Wednesday, March 31, 2010

A constitutional census

I'm not sure if anyone else would be interested but here's how I handled the census this year -- pretty much the same as I have every decade since 1970. I gave the number of people living in our house (2) and scrawled a big N/A after every other question. My reasoning is this. The Constitution does call for a census for the purpose of reapportioning legislatures. All they need for that is raw numbers. Age and gender don't matter, nor does whether one is registered to vote, because districts are apportioned based on sheer population, not the number of registered voters. On the questions regarding race and ethnicity I not only scrawled N/A but "very offensive."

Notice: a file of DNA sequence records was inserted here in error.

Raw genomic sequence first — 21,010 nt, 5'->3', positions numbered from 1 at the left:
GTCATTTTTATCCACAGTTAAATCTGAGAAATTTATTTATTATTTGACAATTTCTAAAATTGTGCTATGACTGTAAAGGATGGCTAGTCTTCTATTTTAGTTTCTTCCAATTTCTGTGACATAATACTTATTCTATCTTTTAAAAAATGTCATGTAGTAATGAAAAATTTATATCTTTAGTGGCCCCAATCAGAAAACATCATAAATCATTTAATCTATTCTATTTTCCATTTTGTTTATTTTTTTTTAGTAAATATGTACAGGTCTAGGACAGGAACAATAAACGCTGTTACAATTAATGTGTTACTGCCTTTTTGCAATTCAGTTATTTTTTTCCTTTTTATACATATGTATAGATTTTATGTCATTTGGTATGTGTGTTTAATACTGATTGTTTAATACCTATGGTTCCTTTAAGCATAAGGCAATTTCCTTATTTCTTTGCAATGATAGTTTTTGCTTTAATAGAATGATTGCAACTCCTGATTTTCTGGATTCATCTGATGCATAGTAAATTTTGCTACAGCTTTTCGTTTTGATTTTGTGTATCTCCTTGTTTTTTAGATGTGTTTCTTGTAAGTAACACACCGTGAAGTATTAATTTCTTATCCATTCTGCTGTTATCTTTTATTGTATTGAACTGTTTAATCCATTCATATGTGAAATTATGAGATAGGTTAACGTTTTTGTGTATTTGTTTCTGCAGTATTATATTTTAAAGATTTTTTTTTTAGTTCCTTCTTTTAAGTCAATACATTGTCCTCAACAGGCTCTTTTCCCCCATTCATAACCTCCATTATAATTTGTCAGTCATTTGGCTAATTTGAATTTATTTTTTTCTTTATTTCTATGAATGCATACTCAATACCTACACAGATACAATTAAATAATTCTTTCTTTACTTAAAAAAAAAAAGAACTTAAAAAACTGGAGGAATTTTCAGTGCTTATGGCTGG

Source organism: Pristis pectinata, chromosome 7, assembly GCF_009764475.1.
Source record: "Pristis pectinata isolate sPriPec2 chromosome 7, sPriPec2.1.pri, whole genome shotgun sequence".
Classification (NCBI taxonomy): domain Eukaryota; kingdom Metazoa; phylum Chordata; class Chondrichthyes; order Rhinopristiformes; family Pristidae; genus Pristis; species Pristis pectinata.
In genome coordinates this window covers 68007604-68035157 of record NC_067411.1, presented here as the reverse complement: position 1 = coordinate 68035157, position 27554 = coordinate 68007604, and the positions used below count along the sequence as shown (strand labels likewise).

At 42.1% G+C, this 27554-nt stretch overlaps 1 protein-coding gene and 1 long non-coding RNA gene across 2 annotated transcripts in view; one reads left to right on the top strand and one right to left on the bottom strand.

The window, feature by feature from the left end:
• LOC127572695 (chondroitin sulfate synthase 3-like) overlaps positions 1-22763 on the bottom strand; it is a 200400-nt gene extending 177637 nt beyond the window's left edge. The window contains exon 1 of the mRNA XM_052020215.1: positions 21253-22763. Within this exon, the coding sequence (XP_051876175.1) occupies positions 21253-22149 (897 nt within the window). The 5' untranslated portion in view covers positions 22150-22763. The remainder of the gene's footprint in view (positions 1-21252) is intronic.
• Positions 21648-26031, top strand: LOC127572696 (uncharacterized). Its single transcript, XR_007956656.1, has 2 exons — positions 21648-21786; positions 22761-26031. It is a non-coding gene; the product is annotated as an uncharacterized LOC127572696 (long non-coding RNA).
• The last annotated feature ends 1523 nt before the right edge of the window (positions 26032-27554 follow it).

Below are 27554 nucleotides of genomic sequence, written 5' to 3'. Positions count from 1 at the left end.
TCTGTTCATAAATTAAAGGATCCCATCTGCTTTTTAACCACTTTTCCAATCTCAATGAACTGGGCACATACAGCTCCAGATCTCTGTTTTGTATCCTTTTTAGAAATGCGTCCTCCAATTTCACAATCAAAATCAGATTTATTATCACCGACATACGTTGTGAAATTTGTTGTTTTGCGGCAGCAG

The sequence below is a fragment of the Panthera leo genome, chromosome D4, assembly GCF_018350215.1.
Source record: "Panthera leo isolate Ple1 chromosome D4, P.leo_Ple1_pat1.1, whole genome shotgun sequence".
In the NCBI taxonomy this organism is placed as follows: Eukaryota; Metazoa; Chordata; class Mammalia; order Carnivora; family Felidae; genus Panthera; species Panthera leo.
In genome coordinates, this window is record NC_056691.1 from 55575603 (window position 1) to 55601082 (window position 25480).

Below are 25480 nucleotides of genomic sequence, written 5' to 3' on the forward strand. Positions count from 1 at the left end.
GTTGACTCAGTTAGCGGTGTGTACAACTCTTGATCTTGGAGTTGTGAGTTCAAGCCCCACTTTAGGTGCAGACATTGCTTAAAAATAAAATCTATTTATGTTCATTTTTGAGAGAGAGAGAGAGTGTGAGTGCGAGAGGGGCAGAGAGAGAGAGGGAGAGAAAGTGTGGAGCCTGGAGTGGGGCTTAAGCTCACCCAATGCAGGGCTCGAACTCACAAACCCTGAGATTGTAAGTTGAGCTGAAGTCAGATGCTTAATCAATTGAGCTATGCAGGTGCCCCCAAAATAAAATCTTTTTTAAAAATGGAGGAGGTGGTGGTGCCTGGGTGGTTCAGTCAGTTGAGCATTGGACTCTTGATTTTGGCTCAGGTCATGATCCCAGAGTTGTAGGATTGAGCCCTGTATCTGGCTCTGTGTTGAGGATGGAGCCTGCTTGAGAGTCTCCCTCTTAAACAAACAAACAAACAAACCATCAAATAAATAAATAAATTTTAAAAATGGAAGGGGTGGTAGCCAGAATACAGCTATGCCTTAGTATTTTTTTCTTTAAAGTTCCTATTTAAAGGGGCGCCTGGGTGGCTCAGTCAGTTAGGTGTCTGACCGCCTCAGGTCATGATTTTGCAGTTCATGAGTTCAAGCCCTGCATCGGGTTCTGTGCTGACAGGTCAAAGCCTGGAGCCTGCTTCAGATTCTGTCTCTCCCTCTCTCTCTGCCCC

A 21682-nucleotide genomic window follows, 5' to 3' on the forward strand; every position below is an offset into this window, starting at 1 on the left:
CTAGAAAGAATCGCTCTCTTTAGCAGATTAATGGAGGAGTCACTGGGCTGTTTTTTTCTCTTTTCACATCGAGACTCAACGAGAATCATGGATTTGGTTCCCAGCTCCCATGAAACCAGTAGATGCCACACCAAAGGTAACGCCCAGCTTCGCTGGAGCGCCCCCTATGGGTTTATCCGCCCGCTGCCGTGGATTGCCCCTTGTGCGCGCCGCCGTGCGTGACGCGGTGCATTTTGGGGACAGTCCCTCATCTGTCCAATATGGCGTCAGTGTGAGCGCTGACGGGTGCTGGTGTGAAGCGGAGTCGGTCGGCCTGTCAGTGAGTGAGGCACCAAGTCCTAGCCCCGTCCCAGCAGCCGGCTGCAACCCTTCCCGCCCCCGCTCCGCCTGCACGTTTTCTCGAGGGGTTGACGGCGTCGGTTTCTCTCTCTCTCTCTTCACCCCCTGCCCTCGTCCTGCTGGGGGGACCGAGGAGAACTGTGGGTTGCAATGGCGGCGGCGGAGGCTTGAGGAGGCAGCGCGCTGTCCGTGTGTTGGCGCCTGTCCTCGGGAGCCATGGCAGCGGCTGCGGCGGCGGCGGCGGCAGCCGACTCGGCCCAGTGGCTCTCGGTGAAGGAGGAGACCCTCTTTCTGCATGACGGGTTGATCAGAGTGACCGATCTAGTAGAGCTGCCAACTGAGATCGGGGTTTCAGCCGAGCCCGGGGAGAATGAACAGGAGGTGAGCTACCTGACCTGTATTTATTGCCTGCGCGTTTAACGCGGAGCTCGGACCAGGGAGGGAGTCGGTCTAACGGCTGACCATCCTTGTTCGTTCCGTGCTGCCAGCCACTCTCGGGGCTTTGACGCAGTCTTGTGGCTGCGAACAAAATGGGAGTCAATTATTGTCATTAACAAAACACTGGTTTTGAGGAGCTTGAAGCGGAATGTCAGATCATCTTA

The only time I ever heard from anybody regarding my choices as to what information to reveal was in 1970, when somebody called from the Census Bureau to try to talk me into disclosing more. I was watching a Lakers game and they were not winning, so I was in no mood to be messed with. I went through my argument that a constitutional census would ask only for sheer numbers, and that there was no constitutional warrant for them to know more -- I'm pretty sure I also said something about being offended at the census being used as tax-funded marketing research for corporations, which should spend their own money to acquire such data. When the poor girl asked whether it wouldn't be relevantwhether I was registered to vote or not I came back with the sheer numbers argument. Finally she gave up and that was the last I ever heard from the census people.